25. Rene Arnoux, Ligier-Judd – 1’36.123
10. Bernd Schneider, Zakspeed – 1’36.218

The race

http://www.youtube.com/watch?v=gZU7XTy2bGs

Those waiting in expectation to see if there might at least be an exciting contest for the lead between the two McLaren drivers had their hopes dashed quickly. Prost’s car stuttered away from the line, leaving Senna to sprint off into an unchallenged lead.

Having come around at the start of lap two in sixth place, it took Prost until lap eight to pick off his rivals and take up second place. He did this with cruel ease, out-dragging Gerhard Berger’s turbo-powered Ferrari as if it were a DFV-engined backmarker on the uphill climb to Piratella.

But by the time Prost had demoted Piquet to third on lap eight his team mate was eight seconds up the road. He never made serious inroads into that deficit until Senna backed off in the closing stages.

‘Best of the rest’ battle

http://www.youtube.com/watch?v=J9JPAyoT6uM

Had it not been for the unreal speed of the McLarens, the FIA’s attempts to redress the balance between the turbo-charged and regular cars would have been judged a triumph. For behind them an excellent battle for third place raged between Piquet, Berger and their normally-aspirated rivals Riccardo Patrese, Thierry Boutsen, Alessandro Nannini and Nigel Mansell.

Nannini’s Benetton passed Berger early in the race then applied fierce pressure to Patrese, who made his Williams as wide as possible. Lap after lap Nannini dodged around in his mirrors on the flat-out run through Tamburello and Villeneuve to the Tosa hairpin. On one lap he had to abandon a move as Stefano Modena’s dawdling Euro Brun got in the way.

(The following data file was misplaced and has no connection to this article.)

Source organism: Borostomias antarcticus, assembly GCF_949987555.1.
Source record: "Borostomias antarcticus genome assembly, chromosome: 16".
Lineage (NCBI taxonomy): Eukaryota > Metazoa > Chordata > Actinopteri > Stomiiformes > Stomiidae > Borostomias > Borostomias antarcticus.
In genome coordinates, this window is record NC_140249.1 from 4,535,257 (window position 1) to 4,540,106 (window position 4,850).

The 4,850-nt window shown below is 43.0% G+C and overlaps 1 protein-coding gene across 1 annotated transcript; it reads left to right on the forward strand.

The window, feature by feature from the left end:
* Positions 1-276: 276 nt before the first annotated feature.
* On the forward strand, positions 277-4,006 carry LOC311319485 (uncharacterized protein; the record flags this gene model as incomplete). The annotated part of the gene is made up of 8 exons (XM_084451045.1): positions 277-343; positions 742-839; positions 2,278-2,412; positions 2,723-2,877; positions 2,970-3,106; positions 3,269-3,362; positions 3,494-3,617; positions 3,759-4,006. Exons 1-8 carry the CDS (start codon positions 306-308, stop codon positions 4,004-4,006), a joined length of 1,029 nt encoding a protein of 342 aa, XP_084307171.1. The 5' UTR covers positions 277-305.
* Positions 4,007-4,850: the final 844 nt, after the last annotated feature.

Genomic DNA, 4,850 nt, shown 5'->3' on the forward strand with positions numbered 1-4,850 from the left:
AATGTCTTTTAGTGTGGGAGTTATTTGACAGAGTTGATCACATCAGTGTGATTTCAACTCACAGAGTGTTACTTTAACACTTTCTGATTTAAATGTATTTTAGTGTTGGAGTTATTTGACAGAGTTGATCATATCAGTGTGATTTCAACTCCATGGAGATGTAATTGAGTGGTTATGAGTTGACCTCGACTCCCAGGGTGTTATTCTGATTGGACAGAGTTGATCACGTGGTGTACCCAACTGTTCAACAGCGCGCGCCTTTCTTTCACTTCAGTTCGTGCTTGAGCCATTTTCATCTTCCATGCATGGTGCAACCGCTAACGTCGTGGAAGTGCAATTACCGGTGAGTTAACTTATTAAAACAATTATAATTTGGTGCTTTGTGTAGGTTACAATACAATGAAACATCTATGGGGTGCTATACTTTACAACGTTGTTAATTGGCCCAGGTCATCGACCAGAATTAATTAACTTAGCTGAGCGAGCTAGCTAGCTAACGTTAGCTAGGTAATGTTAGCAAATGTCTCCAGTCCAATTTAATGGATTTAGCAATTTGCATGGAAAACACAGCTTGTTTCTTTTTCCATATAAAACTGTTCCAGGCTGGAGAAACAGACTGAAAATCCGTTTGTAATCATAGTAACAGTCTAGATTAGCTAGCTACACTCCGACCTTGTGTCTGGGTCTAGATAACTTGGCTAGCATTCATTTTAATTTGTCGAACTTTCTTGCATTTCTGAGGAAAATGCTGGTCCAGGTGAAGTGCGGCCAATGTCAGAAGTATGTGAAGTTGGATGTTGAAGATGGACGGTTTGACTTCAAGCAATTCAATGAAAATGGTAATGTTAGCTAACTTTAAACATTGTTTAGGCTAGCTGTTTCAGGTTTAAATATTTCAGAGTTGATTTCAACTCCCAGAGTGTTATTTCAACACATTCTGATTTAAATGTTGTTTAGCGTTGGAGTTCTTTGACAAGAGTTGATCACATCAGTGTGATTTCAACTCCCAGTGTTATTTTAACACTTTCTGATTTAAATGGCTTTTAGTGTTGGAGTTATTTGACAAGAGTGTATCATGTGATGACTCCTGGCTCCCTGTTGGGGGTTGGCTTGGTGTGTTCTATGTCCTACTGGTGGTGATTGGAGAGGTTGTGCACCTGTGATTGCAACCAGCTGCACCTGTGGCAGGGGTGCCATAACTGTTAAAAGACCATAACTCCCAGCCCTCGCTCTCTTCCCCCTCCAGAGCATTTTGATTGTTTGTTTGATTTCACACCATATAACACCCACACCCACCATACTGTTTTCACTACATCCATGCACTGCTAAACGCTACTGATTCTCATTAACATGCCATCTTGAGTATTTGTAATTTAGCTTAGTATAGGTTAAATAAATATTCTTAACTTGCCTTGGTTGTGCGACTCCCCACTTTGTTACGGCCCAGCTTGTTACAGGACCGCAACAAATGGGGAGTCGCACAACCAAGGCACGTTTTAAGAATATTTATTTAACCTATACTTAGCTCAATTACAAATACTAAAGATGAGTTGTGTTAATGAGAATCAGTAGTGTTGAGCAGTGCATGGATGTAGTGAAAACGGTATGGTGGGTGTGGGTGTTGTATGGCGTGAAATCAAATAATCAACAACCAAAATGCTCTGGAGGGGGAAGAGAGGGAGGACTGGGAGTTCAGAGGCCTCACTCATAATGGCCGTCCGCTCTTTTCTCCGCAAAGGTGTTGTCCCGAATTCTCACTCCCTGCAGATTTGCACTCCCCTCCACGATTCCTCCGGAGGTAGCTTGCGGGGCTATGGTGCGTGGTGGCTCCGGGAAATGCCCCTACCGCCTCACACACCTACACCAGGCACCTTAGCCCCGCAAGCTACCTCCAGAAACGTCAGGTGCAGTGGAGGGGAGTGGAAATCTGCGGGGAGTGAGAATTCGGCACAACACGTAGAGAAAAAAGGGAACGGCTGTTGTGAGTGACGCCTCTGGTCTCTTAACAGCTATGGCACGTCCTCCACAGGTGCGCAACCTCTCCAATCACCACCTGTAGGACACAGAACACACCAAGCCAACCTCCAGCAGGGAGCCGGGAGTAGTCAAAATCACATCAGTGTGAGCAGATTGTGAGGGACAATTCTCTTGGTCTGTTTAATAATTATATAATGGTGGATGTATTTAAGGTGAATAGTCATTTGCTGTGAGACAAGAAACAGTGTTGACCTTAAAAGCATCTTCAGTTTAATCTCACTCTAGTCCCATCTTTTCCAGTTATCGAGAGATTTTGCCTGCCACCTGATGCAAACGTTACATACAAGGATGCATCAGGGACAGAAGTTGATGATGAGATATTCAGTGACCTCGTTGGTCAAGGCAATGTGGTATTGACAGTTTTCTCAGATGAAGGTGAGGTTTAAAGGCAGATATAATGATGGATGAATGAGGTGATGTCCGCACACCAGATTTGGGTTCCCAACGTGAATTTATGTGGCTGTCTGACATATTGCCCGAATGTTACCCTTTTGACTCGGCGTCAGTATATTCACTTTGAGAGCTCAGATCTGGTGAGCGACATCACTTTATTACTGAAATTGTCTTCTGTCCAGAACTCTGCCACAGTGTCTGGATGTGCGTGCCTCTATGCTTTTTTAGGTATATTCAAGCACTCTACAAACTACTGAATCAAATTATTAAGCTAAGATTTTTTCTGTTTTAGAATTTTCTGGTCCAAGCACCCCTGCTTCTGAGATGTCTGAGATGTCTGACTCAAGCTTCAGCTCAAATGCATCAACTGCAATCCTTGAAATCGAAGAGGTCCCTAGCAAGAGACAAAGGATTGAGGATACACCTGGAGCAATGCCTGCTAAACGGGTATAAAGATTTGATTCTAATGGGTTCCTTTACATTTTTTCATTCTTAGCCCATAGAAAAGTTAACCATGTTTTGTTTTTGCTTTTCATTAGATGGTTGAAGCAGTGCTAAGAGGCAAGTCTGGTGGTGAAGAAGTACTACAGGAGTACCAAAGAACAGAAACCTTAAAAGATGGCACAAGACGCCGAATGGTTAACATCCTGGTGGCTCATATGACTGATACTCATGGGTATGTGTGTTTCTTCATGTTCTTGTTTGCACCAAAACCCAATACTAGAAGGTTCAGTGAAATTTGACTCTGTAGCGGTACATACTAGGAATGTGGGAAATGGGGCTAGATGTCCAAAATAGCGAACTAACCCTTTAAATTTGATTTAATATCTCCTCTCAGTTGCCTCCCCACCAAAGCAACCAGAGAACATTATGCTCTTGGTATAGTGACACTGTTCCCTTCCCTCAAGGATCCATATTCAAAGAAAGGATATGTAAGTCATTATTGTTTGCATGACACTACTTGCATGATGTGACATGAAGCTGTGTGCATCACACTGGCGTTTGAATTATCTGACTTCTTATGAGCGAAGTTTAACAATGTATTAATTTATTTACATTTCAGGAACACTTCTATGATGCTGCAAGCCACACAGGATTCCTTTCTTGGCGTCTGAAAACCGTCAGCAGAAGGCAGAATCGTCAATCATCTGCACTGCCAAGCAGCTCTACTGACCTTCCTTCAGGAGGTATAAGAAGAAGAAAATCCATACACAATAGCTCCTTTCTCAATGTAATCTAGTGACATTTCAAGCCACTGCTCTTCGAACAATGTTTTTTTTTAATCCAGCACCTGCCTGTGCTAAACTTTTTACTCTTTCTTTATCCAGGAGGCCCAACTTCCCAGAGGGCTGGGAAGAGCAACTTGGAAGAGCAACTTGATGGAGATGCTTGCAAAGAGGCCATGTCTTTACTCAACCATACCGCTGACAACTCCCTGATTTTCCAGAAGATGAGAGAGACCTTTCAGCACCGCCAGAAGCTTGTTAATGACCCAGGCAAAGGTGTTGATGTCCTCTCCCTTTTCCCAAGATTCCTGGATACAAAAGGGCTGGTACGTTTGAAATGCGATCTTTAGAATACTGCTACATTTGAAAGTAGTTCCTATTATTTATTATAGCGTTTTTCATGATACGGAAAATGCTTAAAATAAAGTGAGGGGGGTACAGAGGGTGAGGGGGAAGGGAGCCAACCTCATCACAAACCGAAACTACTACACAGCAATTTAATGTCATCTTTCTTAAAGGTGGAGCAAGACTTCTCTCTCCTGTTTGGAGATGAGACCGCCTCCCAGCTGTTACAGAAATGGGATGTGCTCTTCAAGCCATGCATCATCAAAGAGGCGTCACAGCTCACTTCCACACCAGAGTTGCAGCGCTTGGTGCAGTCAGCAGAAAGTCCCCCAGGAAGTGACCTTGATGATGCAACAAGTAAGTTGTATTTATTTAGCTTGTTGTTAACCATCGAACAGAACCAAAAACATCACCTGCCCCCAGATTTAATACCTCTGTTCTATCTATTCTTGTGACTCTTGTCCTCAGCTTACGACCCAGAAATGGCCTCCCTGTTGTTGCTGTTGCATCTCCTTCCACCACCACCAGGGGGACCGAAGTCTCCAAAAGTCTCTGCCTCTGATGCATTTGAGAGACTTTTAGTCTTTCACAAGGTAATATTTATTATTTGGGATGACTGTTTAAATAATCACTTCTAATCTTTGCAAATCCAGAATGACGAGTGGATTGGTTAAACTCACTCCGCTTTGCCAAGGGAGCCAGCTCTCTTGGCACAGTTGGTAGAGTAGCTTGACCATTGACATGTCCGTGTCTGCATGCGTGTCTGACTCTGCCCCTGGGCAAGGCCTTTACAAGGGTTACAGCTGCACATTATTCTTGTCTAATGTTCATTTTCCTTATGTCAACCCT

Their respective team mates were next to pass Berger, who was minding his fuel consumption. The four normally-aspirated cars briefly formed a high-speed quartet, until Nannini launched a surprise attack on Patrese at Tosa to claim fourth. Boutsen and Mansell picked of Patrese in rapid succession, and now the two Benettons went hunting Piquet’s Lotus.

While Nannini concentrated on Piquet, Boutsen almost went up the back of his team mate at the Variante Alta chicane. Mansell seized the opportunity to claim fifth. That became fourth when Nannini spun at Tosa.

Now it was Mansell’s turn to attack Piquet, and on lap 40 he dived down the inside of his former Williams team mate at Rivazza to claim the place. But it was short-lived: at the fastest part of the track the superior power of the Lotus blasted it ahead. Moments later, Mansell’s Judd engine cried enough, leaving the Benettons to attack Piquet.